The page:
The recommendation to establish new clinical guidelines is strongly supported. There is a clear need to improve the accuracy of diagnosis in Australia. Two in five people diagnosed as having ME or CFS by a primary health physician in Australia do not meet the CFS Fukuda criteria, only 32 per cent meet the International Consensus Criteria for ME[ii]. There are also numerous examples of people going undiagnosed for decades. New guidelines will assist diagnosis, provide guidance on treatment/management of common symptoms and stop preventable worsening of the disease, due to misguided medical advice.

The RACP guidelines commissioned by the Government are contributing to misdiagnosis and misleading research findings (due to incorrect cohort selection). It is more than 16 years since the Australian Senate passed a resolution requesting the Guidelines be reviewed, noting[iii]:

‘The RACP guidelines are not representative of the consultation process, incorrectly concluded the illness was fundamentally psychological, produced treatment plans that were inadequate and calls for their immediate review.’

While less critical than biomedical research funding and new clinical guidelines, the recommendation to include ME and CFS in existing health policy tools and health service research is supported. Our view is that consideration of their inclusion, should occur once new clinical guidelines are established. While not disagreeing with conducting research into the economic impact of ME and CFS on the more than $1.8 trillion Australian annual GDP, this is considered a lower priority than other recommendations.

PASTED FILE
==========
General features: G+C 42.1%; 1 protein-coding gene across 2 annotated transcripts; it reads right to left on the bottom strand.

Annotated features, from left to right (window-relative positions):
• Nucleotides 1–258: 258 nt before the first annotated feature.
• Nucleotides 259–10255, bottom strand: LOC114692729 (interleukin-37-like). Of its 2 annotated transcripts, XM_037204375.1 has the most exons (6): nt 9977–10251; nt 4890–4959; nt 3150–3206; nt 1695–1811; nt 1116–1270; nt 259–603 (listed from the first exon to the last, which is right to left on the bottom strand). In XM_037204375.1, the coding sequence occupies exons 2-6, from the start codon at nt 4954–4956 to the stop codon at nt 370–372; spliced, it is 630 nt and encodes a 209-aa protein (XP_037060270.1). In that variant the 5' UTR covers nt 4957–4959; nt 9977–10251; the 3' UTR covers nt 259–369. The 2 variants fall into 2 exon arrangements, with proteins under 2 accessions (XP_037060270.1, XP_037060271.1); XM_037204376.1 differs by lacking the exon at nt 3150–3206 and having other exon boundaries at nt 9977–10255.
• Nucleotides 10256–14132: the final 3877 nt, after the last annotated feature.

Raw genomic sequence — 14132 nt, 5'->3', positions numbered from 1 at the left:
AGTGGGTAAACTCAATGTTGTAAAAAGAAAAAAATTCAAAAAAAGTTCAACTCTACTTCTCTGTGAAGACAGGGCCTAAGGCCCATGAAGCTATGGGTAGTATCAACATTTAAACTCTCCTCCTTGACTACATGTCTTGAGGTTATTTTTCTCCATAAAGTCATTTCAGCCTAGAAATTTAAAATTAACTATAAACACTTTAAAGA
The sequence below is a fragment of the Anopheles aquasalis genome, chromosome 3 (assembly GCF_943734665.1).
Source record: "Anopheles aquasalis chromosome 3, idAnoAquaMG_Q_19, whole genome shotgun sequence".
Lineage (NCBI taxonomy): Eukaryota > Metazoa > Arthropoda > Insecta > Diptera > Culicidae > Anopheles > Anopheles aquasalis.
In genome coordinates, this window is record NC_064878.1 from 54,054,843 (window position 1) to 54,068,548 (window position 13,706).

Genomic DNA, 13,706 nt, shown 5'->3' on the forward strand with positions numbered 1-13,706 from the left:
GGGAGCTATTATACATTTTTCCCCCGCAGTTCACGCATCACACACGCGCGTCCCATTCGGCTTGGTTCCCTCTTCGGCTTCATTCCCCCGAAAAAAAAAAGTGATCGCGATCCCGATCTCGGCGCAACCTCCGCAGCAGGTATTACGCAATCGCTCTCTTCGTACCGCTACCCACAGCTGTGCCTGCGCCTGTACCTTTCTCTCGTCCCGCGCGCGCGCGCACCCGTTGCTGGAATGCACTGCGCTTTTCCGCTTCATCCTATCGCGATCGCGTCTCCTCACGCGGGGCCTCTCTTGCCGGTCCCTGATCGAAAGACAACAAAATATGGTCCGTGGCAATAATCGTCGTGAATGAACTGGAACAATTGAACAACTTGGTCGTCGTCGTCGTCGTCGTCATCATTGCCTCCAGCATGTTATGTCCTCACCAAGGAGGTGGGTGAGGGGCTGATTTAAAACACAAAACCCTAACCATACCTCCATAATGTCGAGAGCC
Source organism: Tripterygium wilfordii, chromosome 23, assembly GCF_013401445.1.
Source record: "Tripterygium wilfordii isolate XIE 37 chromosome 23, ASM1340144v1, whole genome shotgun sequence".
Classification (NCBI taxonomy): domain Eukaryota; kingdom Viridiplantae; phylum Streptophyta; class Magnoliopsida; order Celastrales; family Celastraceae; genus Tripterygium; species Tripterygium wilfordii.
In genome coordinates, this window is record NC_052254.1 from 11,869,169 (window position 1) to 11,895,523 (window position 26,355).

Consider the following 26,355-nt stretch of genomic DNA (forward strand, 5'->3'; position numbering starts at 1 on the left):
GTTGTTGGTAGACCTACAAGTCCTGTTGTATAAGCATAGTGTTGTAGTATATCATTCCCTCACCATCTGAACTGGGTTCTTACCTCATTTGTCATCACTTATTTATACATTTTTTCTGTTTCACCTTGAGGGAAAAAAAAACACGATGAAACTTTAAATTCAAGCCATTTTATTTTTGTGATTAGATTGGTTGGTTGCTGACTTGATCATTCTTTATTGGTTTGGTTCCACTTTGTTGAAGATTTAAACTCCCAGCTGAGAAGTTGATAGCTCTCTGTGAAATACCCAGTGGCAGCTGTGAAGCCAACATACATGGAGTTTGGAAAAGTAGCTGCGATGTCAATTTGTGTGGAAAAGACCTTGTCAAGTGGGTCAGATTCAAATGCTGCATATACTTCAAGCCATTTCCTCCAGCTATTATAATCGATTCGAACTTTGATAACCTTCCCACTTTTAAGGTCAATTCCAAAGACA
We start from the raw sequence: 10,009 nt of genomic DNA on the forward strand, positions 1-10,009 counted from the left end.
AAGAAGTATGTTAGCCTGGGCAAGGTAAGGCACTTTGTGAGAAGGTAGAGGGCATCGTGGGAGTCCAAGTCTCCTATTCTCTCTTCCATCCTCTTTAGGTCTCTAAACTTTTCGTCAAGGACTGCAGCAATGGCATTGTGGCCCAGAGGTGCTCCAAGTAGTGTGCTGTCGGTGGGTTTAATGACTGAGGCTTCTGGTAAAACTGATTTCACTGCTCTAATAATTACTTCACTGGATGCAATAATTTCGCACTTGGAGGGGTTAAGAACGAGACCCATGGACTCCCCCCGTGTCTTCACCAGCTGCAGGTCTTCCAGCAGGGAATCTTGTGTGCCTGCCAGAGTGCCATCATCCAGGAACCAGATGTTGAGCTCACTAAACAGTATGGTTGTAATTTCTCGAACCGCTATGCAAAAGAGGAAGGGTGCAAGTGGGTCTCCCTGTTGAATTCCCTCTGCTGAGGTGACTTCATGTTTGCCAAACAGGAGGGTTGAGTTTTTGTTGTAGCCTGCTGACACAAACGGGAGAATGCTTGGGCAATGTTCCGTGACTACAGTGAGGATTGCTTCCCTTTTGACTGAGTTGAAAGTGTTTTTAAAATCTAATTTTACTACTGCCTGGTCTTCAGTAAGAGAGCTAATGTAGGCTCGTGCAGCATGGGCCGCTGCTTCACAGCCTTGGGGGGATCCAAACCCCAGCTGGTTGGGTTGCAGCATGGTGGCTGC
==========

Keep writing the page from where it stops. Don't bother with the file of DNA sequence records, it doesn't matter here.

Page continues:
Overview of draft report

The willingness of committee members volunteering to look into ME and CFS is appreciated. Their efforts in providing a starting point for relevant agencies will benefit a large number of people over the medium to long term.

When building on this starting point, it is essential that agencies obtain the relevant scientific expertise. This includes scientific researchers with biomedical experience in ME and CFS. The lack of relevant scientific expertise in the committee has been raised directly with the NHMRC by scientists, stakeholders and members of the Australian Senate[iv]. Agencies should consider how they will include this expertise, patients, carers and stakeholders in next steps.